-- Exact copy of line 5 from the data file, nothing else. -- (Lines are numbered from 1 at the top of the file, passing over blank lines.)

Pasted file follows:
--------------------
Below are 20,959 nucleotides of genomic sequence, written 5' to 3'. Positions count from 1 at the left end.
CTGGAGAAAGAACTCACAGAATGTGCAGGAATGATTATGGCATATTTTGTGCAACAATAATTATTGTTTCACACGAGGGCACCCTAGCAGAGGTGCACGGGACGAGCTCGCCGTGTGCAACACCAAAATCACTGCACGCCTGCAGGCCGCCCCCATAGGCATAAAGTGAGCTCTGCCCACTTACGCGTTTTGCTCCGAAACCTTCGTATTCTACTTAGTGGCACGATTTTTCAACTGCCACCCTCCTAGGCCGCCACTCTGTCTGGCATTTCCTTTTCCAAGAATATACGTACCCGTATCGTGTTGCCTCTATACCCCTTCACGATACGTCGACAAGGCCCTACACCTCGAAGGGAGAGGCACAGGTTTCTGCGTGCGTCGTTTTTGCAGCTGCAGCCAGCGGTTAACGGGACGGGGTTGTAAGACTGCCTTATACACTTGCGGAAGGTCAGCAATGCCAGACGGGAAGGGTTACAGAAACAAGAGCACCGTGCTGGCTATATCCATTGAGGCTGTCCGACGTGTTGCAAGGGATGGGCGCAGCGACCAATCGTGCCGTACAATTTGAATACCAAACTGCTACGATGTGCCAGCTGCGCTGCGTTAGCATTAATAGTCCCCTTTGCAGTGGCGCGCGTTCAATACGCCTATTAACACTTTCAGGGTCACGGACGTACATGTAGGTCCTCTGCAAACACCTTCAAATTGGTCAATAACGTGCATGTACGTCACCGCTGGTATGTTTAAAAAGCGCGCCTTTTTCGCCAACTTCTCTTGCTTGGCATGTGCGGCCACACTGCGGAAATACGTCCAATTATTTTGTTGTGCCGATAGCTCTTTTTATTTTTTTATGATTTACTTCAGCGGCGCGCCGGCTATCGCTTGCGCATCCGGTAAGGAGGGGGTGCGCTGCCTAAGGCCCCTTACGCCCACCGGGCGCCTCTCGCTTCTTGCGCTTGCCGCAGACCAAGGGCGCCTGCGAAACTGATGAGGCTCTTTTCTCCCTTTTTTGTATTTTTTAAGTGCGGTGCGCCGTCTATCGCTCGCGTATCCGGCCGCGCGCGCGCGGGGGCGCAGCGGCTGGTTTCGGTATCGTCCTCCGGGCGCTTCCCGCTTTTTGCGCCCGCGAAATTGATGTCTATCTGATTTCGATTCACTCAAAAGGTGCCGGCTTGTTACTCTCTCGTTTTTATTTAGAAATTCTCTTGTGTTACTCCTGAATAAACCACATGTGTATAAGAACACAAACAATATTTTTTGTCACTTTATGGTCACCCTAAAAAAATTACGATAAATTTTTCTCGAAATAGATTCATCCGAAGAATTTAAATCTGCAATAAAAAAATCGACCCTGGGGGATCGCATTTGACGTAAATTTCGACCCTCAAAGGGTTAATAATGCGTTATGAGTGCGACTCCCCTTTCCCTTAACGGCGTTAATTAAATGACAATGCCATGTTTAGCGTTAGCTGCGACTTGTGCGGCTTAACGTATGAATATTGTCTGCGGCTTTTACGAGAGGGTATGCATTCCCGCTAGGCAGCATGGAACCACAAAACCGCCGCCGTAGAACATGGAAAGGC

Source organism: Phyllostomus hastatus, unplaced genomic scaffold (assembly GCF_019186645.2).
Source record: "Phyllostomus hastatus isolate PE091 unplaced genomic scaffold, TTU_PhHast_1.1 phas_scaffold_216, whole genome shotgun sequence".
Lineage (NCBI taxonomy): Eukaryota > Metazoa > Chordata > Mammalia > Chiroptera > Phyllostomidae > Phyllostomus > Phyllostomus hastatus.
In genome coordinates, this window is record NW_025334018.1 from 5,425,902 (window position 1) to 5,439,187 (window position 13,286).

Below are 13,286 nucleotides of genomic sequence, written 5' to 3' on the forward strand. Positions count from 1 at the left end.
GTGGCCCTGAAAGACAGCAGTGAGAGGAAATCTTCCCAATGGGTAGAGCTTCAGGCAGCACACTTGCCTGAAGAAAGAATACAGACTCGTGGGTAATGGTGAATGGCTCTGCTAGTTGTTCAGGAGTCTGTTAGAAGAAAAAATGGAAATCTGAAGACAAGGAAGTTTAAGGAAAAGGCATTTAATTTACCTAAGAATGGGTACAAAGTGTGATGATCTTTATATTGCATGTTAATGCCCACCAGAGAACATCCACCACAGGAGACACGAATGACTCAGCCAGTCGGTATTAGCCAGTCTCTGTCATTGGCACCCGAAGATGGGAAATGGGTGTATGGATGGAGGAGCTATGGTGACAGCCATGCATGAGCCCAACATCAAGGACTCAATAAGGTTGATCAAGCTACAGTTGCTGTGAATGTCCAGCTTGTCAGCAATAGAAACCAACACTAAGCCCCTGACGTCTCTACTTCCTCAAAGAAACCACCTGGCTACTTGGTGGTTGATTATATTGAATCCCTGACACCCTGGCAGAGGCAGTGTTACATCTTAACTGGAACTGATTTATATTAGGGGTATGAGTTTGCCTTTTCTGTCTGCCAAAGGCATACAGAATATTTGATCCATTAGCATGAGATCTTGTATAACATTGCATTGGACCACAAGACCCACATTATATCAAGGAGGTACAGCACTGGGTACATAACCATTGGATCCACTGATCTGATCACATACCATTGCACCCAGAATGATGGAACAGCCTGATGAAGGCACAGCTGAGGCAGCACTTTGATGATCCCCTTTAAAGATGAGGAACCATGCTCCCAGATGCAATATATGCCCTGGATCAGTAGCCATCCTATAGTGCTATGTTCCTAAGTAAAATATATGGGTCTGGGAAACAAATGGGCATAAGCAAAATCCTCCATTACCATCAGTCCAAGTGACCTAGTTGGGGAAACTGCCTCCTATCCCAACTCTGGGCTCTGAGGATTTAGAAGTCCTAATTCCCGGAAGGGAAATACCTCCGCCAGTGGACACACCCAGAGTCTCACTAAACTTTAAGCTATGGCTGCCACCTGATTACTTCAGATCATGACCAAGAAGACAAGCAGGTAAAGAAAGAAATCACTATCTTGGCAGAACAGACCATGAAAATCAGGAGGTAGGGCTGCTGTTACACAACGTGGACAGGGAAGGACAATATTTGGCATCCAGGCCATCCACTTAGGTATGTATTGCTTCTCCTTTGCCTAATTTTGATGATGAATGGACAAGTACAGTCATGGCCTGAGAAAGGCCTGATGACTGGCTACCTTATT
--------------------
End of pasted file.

Lineage (NCBI taxonomy): Eukaryota > Metazoa > Chordata > Mammalia > Chiroptera > Phyllostomidae > Phyllostomus > Phyllostomus hastatus.